Art from code - Generator.x
Generator.x is a conference and exhibition examining the current role of software and generative strategies in art and design. [Read more...]
Tag: math

This page shows all the posts tagged with . Other popular tags are: , , , , , , , , , . You can also browse all tags together.

David Dessens: *#07 video

David Dessens: *#07 video

David Dessens (see previous entry) has posted a new video called *#07 using his trademark combination of GPU shaders and mathematical formulas. As usual he manages to imbue his synthetic structures with warm organic qualities, using color and irregular forms to great effect. See also this blog post for more images.

The video is for an as-yet unnamed HD video project, and is rendered in non-realtime using VVVV. Dessens has also been experimenting with creating high resolution images for print use. It will be interesting to see how he develops this work.


Eric Gjerde of Origami Tessellations recently Flickr'ed some wonderful images of Ron Resch, computer graphics pioneer, mathematician and origami innovator. His credits include patents for “self-supporting structural units” using tessellation techniques, as well as “geometric designs” (structures for spaceships) for Star Trek: The Motion Picture (1979).

Of the many pioneering projects Resch was involved in, the 1974 Vegreville Pysanka is one of the most spectacular. A pysanka is a Ukrainian Easter Egg, decorated with intricate patterns that are often geometrical in nature. Using computer graphics techniques that were then cutting edge, Resch designed and built a giant pysanka sculpture using tiling techniques to create both structural integrity and geometric visuals. The photo shown above top left shows the sculpture being dedicated by Queen Elisabeth II.

Known also under the moniker “World’s Largest Easter Egg”, the Vegreville Pysanka is a wonder of mathematics. It is also considered the first-ever physical structure to be constructed entirely based on computer-aided geometry. Resch built it using principles he had pioneered in paper-folding experiments, techniques he also intended to be used for constructing larger structures. Buckminster Fuller’s geodesic domes are probably better known, but Resch’s ideas of folding structures open the door for more geometric wonders.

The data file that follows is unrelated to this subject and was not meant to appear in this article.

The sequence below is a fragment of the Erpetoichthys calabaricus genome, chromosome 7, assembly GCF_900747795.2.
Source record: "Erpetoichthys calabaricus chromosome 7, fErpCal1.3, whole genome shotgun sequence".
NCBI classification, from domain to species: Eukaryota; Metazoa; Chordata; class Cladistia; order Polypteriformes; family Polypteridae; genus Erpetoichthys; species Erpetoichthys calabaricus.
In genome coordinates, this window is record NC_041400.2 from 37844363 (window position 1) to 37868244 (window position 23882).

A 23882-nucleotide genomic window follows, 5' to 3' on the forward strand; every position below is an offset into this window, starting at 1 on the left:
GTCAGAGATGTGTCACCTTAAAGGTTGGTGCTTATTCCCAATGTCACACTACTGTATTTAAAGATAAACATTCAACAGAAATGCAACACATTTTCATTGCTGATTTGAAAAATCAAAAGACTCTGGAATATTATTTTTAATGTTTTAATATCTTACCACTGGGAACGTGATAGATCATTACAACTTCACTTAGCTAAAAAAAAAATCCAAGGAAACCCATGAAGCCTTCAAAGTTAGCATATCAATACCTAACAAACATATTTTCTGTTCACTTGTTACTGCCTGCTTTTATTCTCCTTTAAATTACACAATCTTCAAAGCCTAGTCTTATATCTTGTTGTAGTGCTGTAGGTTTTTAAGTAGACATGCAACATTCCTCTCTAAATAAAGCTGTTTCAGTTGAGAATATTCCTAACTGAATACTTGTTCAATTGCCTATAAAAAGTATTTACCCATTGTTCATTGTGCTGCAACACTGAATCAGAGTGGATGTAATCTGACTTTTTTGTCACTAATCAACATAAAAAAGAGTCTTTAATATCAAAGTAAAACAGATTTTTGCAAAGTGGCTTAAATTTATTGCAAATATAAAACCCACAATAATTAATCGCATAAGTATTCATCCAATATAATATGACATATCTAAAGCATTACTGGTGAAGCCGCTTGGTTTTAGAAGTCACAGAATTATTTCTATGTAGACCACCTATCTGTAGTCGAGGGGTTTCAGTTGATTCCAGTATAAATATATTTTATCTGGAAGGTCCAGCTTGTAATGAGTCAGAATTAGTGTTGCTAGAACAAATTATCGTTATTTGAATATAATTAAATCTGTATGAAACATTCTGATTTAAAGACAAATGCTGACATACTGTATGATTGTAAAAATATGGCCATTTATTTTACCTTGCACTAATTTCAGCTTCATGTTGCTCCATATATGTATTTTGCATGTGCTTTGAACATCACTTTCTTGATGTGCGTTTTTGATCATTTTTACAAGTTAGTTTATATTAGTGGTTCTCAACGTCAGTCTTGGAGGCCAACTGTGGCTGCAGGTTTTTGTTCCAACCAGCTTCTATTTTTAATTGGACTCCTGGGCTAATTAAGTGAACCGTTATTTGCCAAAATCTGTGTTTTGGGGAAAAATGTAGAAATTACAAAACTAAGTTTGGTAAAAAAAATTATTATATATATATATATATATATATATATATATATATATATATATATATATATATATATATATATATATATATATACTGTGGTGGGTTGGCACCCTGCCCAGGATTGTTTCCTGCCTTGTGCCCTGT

Be sure to read Eric Gjerde’s post about Ron Resch over on Origami Tessellations. Pictures from Ron Resch home page and Flickr.


Nicholas Rougeux: MengermaniaLevel 3 / Level 4 at 0.25%

Nicholas Rougeux likes Menger sponges. You know, the classic fractal shape created by Karl Menger, the one that gains an infinitely large surface area as it is iterated. The sponge has long been a favorite with computer graphics enthusiasts, but Rougeux does them one better. He builds Menger sponges as Origami sculptures using index cards.

Back in 2003 Rougeux built a level 3 sponge with over 66 thousand units (see image), taking over 7 months. This time he plans to build a level 4 version, a substantially more ambitious project that will entail 1.2 million units. So far he is at 0.29%, with 3774 units built. You can follow his progress and see more images over at Mengermania.

The Mengermania site also has a handy About section, giving more details about the sponge, as well as instructions about how to build one yourself. Definitely a way of impressing your friends. After all, the final result is very attractive.

David Dessens: Sanch TV

David Dessens (aka Sanch): Linear / Math surface destrukt

David Dessens’ work with VVVV has been generating a lot of interest since the first appearance of his shell-like objects on the VVVV pages. With the launch of his own blog Sanch TV he displays a range of hugely impressive formal experiments, bursting with voluptuous curves and saturated color. It is proof not only of Dessens’ personal talent, but also of VVVV’s qualities as a production tool.

Most of his experiments involve the use of vertex shaders, filters that affect geometry but which are executed directly by the graphics card (GPU) rather than the computer’s internal processor (CPU). The GPU is a specialized chip dedicated purely to graphics operations, and farming out computation to it results in lightning-fast execution. Some of Dessens’ experiments are based on shader implementations of mathematical "supershape" surfaces. These meshes are then distorted and manipulated further. But even working with standard mathematical formulas as raw material, Dessens manages to produce images with a unique visual style.

At the moment Dessens’ interests lie mostly in live visuals, but it will be interesting to see how his work develops. He is currently artist-in-residence at VVVV developers Meso, which should be a guarantee of more interesting work from him in the near future.